A third lesson, uncomfortable but true, is that a pandemic demands cooperation, but individuals, governments and organizations often looked out for their own narrow interests. Rich countries, including the United States, bought up lifesaving vaccine doses while poorer nations waited at the back of the line. As of January, the report says, the share of fully vaccinated populations was 71 percent in the European Union, 63 percent in the United States and 10 percent in Africa.

The commission notes that Chinese scientists early on possessed the virus’s genomic sequence and in January 2020 “knew that Wuhan was facing a coronavirus epidemic.” Oddly, the commission report skims over the fact that China’s leadership hid from the public the virus’s human-to-human transmissibility in the first three weeks of January 2020 — a dire mistake that allowed it to spread.

The panel did not resolve the ongoing dispute about the virus’s origins in China, whether it came from a zoonotic spillover or an inadvertent laboratory leak, saying both are “still plausible.” The report properly calls for “unbiased, independent, transparent, and rigorous work” to investigate the origins, including at laboratories in Wuhan that were engaged in risky research known as “gain of function,” in which viruses similar to the pandemic strain were being genetically manipulated. Mr. Sachs correctly called on the U.S. National Institutes of Health to be more open about its role in funding research in China. But he and others should also be just as insistent that China open its doors. It has slammed them shut on further inquiry.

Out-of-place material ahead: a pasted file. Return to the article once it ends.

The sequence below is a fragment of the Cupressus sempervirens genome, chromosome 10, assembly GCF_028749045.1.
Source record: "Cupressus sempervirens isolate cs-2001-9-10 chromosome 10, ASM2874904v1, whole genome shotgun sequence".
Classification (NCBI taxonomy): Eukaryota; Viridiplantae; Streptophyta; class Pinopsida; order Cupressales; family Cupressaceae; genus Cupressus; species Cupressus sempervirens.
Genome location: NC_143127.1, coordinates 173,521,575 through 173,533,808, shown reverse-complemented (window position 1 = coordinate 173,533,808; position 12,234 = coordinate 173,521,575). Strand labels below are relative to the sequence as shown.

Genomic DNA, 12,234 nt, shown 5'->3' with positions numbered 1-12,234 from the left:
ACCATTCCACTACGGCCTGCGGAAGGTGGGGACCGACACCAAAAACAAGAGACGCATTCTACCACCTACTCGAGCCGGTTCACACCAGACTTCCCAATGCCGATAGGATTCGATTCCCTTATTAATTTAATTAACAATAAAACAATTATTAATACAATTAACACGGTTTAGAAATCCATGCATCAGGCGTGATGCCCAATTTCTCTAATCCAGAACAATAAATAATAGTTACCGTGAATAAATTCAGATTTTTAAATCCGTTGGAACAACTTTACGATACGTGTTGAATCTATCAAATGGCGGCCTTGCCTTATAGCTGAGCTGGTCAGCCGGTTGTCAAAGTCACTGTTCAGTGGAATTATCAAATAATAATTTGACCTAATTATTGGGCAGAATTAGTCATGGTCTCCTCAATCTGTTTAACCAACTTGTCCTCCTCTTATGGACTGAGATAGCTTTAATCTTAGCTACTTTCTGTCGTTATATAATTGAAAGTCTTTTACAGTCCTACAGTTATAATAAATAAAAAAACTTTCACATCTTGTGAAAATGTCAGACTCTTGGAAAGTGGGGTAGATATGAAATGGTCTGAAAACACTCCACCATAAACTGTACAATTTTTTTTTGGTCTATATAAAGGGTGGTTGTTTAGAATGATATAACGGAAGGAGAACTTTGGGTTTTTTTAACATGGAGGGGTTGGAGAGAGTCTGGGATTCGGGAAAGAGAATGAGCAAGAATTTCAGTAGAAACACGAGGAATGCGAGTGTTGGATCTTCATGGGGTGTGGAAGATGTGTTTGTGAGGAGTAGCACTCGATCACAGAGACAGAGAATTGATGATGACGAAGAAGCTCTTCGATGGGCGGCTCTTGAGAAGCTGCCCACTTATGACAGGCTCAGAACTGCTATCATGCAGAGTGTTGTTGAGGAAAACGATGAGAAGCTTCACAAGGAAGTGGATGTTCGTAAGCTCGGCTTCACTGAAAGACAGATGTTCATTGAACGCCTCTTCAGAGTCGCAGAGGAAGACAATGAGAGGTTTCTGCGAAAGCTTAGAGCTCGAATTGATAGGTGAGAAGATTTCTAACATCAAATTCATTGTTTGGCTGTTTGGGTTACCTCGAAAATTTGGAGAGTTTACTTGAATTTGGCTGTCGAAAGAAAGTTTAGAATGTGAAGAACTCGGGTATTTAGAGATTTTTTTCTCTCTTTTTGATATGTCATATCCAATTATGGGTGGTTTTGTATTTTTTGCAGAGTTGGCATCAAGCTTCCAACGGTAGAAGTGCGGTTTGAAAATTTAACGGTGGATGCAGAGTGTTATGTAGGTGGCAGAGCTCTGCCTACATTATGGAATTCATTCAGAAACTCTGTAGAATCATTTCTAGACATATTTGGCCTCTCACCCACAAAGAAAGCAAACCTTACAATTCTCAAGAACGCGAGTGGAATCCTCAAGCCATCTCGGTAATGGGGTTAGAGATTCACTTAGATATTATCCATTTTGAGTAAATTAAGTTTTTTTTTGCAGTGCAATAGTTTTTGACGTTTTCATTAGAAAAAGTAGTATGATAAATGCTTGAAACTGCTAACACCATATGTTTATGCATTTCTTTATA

Two and a half years after it began, the pandemic catastrophe has led to 6.9 million reported deaths. The actual toll might be three times as high. It is absolutely essential to apply the knowledge and lessons of this experience to prevent it from happening again.

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Editorials represent the views of The Post as an institution, as determined through debate among members of the Editorial Board, based in the Opinions section and separate from the newsroom.

Members of the Editorial Board and areas of focus: Opinion Editor David Shipley; Deputy Opinion Editor Karen Tumulty; Associate Opinion Editor Stephen Stromberg (national politics and policy, legal affairs, energy, the environment, health care); Associate Editor Jonathan Capehart (national politics); Lee Hockstader (immigration; issues affecting Virginia and Maryland); David E. Hoffman (global public health); James Hohmann (domestic policy and electoral politics, including the White House, Congress and governors); Charles Lane (foreign affairs, national security, international economics); Heather Long (economics); Associate Editor Ruth Marcus; and Molly Roberts (technology and society).